5

I'm a native speaker, but I saw a meme that had it "aquí mando yo" and that sounds weird to me, so I want to know if I'm wrong.

  • Can you elaborate a bit? What's weird about it? Is it only the word order, or something else? Where are you from? (Different dialects of Spanish sometimes prefer different word orders.) – pablodf76 Apr 1 '19 at 21:35
  • 1
    Hola walen, lo usaria pero mi teclado no tiene tildes jaja – jglez Apr 2 '19 at 1:19
  • 2
    I'm from the state Guerrero in Mexico, Pablo And yes, it is the word order that's throwing me off. It just seems bizarre to say it like that, I've never heard anyone phrase it in that way – jglez Apr 2 '19 at 1:21
  • 1
    I have to say that "Aquí mando yo" is perfectly fine and commonly used in Spain. "Aquí yo mando" is less common but it's grammatically correct and idiomatic too. – RubioRic Apr 2 '19 at 9:24
6

As Charlie notes in his answer, Spanish syntax is rather flexible and the habitual subject-verb-object order can almost always be changed. Sometimes the change has no real meaning; other times it has to do with what Charlie names tematización, which is known in English as topic fronting, i.e. the movement of the topic or theme to the beginning of the sentence. The topic or theme is the thing being talked about and tends to be old information (in which case it can be deleted) or else it appears at the front of the sentence to establish a new context. (That's incidentally why aquí in «Aquí mando yo» is placed at the start of the sentence.)

What happens with yo in «Aquí mando yo» is a complementary phenomenon; the focus or comment (the new information that you introduce about the topic) tends to go at the end of the sentence and also to receive some special stress. The emphasis on this specific sentence is obviously on the subject, yo, so that goes last. An additional effect of placing this focus at the end of the sentence is to make it contrastive: when you say «Aquí mando yo» you are forcefully excluding other hypothetical agents. Indeed, that's why you are using the pronoun, even though the conjugated verb mando would be enough.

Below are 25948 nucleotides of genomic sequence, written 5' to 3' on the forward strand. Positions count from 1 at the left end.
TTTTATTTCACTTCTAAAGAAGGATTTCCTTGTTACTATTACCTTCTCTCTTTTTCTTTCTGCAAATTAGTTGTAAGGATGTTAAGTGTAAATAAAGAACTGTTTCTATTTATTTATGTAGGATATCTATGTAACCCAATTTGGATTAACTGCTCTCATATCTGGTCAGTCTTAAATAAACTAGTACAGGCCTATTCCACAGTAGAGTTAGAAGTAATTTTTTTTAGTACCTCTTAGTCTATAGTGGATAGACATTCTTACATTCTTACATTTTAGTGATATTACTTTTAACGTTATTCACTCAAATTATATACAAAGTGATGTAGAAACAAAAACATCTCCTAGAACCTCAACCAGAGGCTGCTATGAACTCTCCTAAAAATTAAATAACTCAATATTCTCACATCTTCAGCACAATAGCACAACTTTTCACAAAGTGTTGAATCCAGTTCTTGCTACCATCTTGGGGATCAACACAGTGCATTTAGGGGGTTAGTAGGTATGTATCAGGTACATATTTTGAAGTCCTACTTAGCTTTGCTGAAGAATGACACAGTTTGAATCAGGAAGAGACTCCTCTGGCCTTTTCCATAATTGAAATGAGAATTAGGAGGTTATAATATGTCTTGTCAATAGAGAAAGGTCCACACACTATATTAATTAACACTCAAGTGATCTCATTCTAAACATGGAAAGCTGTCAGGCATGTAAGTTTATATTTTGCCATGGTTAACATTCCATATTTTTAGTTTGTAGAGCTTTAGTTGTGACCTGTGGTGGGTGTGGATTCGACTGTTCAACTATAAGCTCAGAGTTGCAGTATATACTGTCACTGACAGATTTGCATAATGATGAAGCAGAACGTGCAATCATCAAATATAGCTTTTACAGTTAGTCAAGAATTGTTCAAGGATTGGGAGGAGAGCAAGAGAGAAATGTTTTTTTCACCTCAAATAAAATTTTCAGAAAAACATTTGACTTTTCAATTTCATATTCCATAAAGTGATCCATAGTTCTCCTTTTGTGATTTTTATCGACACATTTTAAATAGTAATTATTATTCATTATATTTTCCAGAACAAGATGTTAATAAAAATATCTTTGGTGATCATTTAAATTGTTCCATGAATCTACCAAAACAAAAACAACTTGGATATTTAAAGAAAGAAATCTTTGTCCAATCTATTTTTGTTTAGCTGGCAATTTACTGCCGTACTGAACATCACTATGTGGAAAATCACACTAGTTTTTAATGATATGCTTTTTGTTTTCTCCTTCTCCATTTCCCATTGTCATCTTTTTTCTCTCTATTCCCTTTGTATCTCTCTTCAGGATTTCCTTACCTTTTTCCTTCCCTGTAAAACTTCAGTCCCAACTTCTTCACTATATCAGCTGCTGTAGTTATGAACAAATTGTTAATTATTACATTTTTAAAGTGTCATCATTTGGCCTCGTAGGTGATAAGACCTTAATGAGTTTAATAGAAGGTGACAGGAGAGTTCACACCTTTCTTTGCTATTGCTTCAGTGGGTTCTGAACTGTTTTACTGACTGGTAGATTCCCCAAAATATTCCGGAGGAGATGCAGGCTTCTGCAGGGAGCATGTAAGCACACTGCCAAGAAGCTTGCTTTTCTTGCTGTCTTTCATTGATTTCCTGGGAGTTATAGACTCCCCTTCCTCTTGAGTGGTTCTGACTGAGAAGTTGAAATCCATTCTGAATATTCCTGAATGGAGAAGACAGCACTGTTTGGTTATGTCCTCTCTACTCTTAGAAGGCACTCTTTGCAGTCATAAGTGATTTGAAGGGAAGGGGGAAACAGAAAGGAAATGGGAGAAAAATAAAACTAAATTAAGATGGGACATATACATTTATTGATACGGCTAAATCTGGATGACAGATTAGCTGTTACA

Other sentences showing this movement-with-emphasis of the focus could be:

  • En la fiesta me saludó tu hermano.
  • La organizó Paula.
  • Lo que sé me lo contó él.
| improve this answer | |
4

It is common in Spanish to invert the order of the words in the sentence when answering to direct questions:

—¿Quién está conduciendo el autobús?
—¡No lo está conduciendo nadie!

—¿Quién va a dar la charla sobre programación?
—La va a dar Juan.

—¿Quién manda aquí?
—Aquí mando yo.

As you see, in the question the order is subject-verb-object, but in the answer it is common to reverse it and use an object-verb-subject scheme. This is called sujeto en posición posverbal (or just sujeto posverbal) by the RAE, which states that this is a common thing in Spanish. There are a lot of examples of this usage:

¿Por qué no viene Carlos?
No conviene que te vean.
Cuanto más se enojaba ella, peor se sentía él.

The Spanish language is known to be quite flexible. If the object happens to be more important in the sentence than the subject (which is known as tematización) you can choose to put it first and hence put the subject after the verb:

Muchas de esas historias las han escrito compatriotas vuestros.

| improve this answer | |
1

There's no absolute right or wrong for choosing between the two patterns. That means that if your opinion is that it is wrong to say, "Aquí mando yo," then you would be wrong!

If "Aquí yo mando" sounds right to your ear, that's okay. It would be interesting for us to know your linguistic background and to what extent it might have been corrupted by prolonged exposure to, say, English.

"Aquí mando yo" is very common in Mexico, at least. But it's okay if it sounds funny to you. Both forms are "correct."

I'll add something about the subtle difference between the two forms. In "Aquí mando yo" the word receiving stress is "yo," and it's in comparison with someone else who might be trying to usurp power. In "Aquí yo mando," I perceive a calmer, but perhaps heavier, statement. It sounds forceful in the way that "You Jane Me Tarzan" does. Certainly effective for getting the point across. (But everything in this paragraph is just intuitive jottings -- nothing scientific -- intended to share some subtle nuances.)

| improve this answer | |

Your Answer

By clicking “Post Your Answer”, you agree to our terms of service, privacy policy and cookie policy

Not the answer you're looking for? Browse other questions tagged or ask your own question.